Shakespeare defined the marriage of true minds. Fairytales are the definition of happily ever after. But if you don’t know what to do financially after you get married, you could be headed to an unhappy ending. The sad truth is that getting along with in-laws is a piece of cake compared to talking about finances after marriage.
Talk isn’t cheap
The best time to start discussing finances is before you tie the knot. Few people are comfortable talking about money. The result? A majority of marriages fail because of arguments over money. If you want to improve your marriage’s chances for succeeding, you and your future spouse need to open up about your financial histories.
Examine the past
A good place for couples to start talking is about your family’s financial history. How you think about money and your spending and savings habits begin in childhood, and not all childhoods are alike. The attitudes toward money you developed as a child will have an impact on your finances after marriage.
If you want to understand why your future spouse is a tightwad or an impulse buyer, it helps to know the past. Consider sharing childhood memories in response to these questions:
- Were your family’s finances tight? Or was yours a carefree childhood?
- How did your family handle childhood allowances? What were you expected to do with your allowance?
- Did you work as a teenager to buy your own car? Or did your parents hand you the keys to a car on your sixteenth birthday?
- How did your parents handle their finances? Did both of your parents earn an income? How did they divide the bills?
You need to know your future spouse’s attitudes and values regarding money so you can work out any differences before you merge your finances.
Debts and all
Successfully handling your finances after marriage begins with an honest assessment of your current situation, debts and all. You might be tempted to hide what’s less than perfect, but do you really want to find out about school loan debts after the vows? Or learn that your spouse’s credit rating will prevent you from qualifying for a mortgage?
You can’t set up a realistic budget either if you don’t know how much your spouse earns. Here’s the important information you each need to disclose:
- Your monthly income
- Your credit card debt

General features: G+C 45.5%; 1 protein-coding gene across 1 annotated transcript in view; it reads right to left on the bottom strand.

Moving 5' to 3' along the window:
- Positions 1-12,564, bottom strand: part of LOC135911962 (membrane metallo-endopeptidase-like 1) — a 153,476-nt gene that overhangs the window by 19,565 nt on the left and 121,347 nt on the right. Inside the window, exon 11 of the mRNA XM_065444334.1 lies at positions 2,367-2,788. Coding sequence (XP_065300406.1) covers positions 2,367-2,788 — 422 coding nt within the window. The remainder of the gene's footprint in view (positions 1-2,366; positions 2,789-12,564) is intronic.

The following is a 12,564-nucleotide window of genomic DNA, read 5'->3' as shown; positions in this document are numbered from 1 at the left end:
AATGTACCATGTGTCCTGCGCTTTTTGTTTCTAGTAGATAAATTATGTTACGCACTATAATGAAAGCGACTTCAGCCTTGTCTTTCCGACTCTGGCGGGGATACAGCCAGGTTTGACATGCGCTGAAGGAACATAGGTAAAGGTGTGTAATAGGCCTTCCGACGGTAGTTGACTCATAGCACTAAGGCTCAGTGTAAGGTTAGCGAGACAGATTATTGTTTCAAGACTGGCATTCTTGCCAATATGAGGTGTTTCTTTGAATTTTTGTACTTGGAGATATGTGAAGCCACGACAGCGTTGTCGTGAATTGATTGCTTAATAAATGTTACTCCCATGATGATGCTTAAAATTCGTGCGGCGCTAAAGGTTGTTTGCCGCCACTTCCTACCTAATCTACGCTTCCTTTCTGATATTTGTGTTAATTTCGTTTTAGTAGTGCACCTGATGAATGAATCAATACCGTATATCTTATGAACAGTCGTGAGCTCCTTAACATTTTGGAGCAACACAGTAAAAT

- Your school loan debt
- Your monthly expenses
- Your assets
As embarrassing as your current finances might be, it’s better to come clean about your debts before you say, “I do.” A sound marriage depends on honesty, including talking about your present finances. Doing so will avoid unpleasant surprises regarding your finances after marriage.
Dreaming about your future together means setting financial goals. Are you on the same page? You need to talk frankly about your priorities.
- You both want to buy a home. Great! But do you have the same dream home in mind?
- You both want to start a family. Congratulations! Do you agree on how much of your children’s college education you’ll pay for?
- When, where, and how do you expect to retire?
Now that you and your spouse are a team, you can tackle paying off your debts together and pooling your finances to fund your future together. With a united front, your finances after marriage can be better than when you were single.
What’s your sign?
Once you’ve tied the knot, it’s time to get your paperwork in order. Marriage changes your filing status, insurance coverage, and household expenses. You need to make decisions jointly.
- Update your W-2s and tax filing status. How much time is left to adjust your finances before your taxes are due? Seek financial help sooner rather than later! It’s no longer just you signing your return.
- If you haven’t already, it’s time to think about where you want your assets to go when you’re gone. Bring your will and life insurance policies up to date. List your spouse as the beneficiary.
- Who will write the checks? You need to create a system that works for both you and your spouse. How much will you both contribute to paying the household expenses? Will you contribute the same amount? Or should you contribute the same percentage of your income?
Keep the lines of communication open so you can adjust your finances after marriage. As you change jobs and your income changes, you’ll need to reassess how much money you each contribute to “yours, mine and ours.”
Happily ever after
Here at United Financial, we aren’t marriage counselors. But we are experts at helping couples merge their finances after marriage. We have a variety of checking and savings options. Our financial advisors can guide you to a combination that will suit your needs. Schedule an appointment today, and let’s get your marriage started on solid financial ground.